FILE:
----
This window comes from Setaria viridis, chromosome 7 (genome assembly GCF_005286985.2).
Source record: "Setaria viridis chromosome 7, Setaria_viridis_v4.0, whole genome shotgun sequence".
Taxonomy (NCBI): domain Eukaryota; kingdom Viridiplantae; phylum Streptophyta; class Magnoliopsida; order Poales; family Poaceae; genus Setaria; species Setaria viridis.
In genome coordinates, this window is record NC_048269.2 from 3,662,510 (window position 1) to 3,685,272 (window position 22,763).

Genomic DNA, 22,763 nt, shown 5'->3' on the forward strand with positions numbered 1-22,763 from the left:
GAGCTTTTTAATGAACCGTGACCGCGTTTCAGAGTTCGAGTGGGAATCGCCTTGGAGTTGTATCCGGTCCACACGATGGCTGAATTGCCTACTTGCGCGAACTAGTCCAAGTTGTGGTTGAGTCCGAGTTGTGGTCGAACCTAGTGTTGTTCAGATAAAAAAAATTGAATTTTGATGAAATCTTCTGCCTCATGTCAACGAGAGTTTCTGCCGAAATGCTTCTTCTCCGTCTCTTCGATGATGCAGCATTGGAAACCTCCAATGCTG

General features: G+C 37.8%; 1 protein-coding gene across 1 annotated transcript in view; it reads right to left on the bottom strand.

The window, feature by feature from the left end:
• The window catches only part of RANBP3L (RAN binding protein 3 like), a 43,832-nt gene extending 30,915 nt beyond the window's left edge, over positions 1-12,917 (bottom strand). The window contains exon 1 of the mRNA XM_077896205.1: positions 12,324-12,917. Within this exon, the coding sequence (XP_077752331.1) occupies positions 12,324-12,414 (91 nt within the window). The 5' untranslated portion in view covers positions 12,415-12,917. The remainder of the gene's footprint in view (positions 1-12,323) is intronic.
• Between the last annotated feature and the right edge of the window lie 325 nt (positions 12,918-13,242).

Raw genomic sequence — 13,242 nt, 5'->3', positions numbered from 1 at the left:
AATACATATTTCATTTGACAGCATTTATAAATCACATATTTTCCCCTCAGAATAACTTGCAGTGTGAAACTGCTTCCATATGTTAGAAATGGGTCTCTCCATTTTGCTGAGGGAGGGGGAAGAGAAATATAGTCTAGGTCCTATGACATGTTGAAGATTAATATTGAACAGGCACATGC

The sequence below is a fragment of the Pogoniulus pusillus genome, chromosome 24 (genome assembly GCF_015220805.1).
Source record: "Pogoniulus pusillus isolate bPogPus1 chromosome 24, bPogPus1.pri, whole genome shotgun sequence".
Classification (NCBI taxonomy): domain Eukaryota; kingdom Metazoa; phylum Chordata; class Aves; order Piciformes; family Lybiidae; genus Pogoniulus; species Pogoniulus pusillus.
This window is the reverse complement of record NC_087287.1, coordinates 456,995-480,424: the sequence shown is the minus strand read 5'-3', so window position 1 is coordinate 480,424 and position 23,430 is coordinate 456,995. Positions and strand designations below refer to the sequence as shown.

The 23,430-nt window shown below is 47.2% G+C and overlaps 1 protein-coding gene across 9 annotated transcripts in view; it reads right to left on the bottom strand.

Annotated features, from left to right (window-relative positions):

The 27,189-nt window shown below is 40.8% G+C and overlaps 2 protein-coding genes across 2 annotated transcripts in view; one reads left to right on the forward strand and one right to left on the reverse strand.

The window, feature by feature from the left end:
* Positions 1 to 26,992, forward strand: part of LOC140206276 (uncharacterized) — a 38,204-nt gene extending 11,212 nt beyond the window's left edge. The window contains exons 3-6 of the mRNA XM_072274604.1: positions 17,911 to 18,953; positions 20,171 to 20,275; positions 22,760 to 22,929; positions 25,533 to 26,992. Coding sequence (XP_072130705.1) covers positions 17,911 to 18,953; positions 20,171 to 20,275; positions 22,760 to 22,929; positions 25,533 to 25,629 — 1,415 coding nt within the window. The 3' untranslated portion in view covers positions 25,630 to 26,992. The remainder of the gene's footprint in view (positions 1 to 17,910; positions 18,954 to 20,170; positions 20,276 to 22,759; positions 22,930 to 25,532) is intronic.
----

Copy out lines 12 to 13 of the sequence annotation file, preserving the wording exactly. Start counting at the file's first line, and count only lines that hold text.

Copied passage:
AATACATATTTCATTTGACAGCATTTATAAATCACATATTTTCCCCTCAGAATAACTTGCAGTGTGAAACTGCTTCCATATGTTAGAAATGGGTCTCTCCATTTTGCTGAGGGAGGGGGAAGAGAAATATAGTCTAGGTCCTATGACATGTTGAAGATTAATATTGAACAGGCACATGC

The sequence below is a fragment of the Pogoniulus pusillus genome, chromosome 24 (genome assembly GCF_015220805.1).